On Becoming a Poet Full Time

Click below to read selections from Confessions

On Becoming a Poet Full Time

The intricate constructs
of a carefully scaffolded career
like the colorful facades of Potemkin villages
on the banks of the stately Volga
after the Empress has sailed
past – collapse
and the steppes stretch
far beyond anything the eye can see.


No longer the alarm
clock slashing at sleep
like a tiger’s incisors
at the belly of a lamb.
No longer the numb
commute to a large building
of small spaces, of humans
in cubicles.
No longer the zealous devotion
to the dreams of others
and a silent prayer
that I, too, might believe.
Nor the oxymoronic
“rush” home
in demonic traffic
ending in evenings
blurred with fatigue,
with energy only for a shot or two
of TV, and maybe a spousal quarrel.


“Poet,” you snicker, “full time”? Nonsense.
Nobody poetizes all day. Dante
dabbled in reality between hell and heaven.
Goethe’s Dichtung was beyond compare,
but on off-days he managed state affairs.
Even those singing fools Keats and Shelley
swam, between paeans, in the azure Mediterranean.

After a Long Layoff

Wow! Are you out of shape!
You think you can just rear back
and throw poetry strikes!
You=ve got to get in training –
pump nouns, curl verbs, crunch adverbs
and stretch

and stretch

and stretch.

Get out there every day, and build
your wind, your strength, your stamina.
Do the work – engineer gerunds,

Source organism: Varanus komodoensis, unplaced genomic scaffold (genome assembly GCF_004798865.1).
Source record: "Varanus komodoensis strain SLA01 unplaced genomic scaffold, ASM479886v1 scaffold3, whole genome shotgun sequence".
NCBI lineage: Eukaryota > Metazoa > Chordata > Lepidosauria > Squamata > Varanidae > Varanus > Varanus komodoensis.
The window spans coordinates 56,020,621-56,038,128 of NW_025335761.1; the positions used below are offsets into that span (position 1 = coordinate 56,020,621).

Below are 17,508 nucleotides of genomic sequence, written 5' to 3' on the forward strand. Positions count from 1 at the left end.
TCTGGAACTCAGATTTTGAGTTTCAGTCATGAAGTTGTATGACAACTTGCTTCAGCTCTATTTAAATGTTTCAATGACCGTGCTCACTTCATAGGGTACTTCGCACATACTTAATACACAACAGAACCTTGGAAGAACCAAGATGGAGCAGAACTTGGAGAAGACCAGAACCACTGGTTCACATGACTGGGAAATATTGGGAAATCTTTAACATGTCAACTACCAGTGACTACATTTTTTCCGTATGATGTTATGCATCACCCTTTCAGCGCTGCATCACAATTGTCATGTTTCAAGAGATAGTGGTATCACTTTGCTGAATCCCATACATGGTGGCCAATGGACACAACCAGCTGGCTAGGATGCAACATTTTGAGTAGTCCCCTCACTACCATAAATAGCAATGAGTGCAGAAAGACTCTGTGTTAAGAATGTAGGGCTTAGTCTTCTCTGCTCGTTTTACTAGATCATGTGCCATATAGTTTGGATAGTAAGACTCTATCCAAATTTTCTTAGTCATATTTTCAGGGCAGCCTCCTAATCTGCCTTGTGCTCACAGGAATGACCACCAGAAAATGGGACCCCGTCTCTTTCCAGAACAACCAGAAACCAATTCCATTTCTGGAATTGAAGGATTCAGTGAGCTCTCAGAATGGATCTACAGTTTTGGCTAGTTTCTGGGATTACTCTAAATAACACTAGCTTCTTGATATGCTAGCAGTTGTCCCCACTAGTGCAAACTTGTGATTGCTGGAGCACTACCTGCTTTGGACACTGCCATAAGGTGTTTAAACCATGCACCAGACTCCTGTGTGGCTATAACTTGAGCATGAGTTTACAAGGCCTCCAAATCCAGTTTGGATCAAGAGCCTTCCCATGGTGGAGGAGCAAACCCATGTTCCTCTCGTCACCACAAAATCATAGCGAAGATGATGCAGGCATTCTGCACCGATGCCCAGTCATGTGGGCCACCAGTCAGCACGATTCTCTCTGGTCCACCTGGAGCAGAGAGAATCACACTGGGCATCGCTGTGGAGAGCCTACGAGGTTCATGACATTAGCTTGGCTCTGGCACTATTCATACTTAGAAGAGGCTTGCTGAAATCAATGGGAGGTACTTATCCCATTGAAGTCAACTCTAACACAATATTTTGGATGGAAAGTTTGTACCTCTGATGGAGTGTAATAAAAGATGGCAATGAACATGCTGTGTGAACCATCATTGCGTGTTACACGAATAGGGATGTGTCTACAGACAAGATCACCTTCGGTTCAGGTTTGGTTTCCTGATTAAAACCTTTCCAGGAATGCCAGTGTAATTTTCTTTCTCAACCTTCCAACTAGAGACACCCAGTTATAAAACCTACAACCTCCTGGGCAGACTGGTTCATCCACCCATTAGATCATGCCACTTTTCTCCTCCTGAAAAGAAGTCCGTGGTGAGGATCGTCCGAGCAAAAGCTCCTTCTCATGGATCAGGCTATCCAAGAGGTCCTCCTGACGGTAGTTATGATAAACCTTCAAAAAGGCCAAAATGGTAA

cut down hanging participles, control
explosive interjections!
And stretch

              and stretch

                          and stretch.

Go beyond words. Tighten flabby emotions.
In heavy legs squats with barbells put
spring! Chin-ups by the dozen
raise your eyes above the bar.
Work endlessly on rhythms and images
and stretch

              and stretch

                               and stretch.

Listening to the Brook

You and I walk from the old, red-shuttered farmhouse
with its hand-hewn beams and wide roof boards
down the curved path, through a field, to the sparkling lake,
and you say my poetry is too political.

We stand on the pier, looking at the mountains
rising out of the water, watching the birds dip and dart
in the sunlight, and I say, yes
I can write about the brook 
running in its carved channel over the granite it will,
in time, wear down to grains, 
and I can write, not about thickets of lies, but the woods
which are as much the same as I am the same boy
who was gripped by the spectacle of the sun’s rays
filtering airily through the green canopy
and, on the oak leaf floor, gleaming like a boy’s dreams
with their bright, cool energy
next to the brook, whose voice I wish to describe
not with a politician’s word, like babble bubble gurgle tinkle trill
but one that resonates with the cascade of water 
around, and over, rocks.


In Llyn Clague’s second book of poetry, he continues the explorations begun in the first. Inward visions expand outward to include the world, the universe. He becomes Everyman, the embodiment of human fragility in a life exploded beyond our control, sharing his journey with “images, ideas, metaphors, and the hushed roar of language.”To Clague, poetry represents a new-found philosophy, a way of life, a creative process that soothes the frazzled edges of our human rat race.

Clague brings a personal touch and perspective to the everyday worries and trials all humans face on a daily basis. Love, loss, survival, politics, victories and failures, sorrow and joy are the ingredients Clague measures into his rich poetic broth. Whether his words present themselves with whispers or hushed roars, they’re well worth reading.

-Review by Laurel Johnson, Senior Reviewer, Midwest Book Review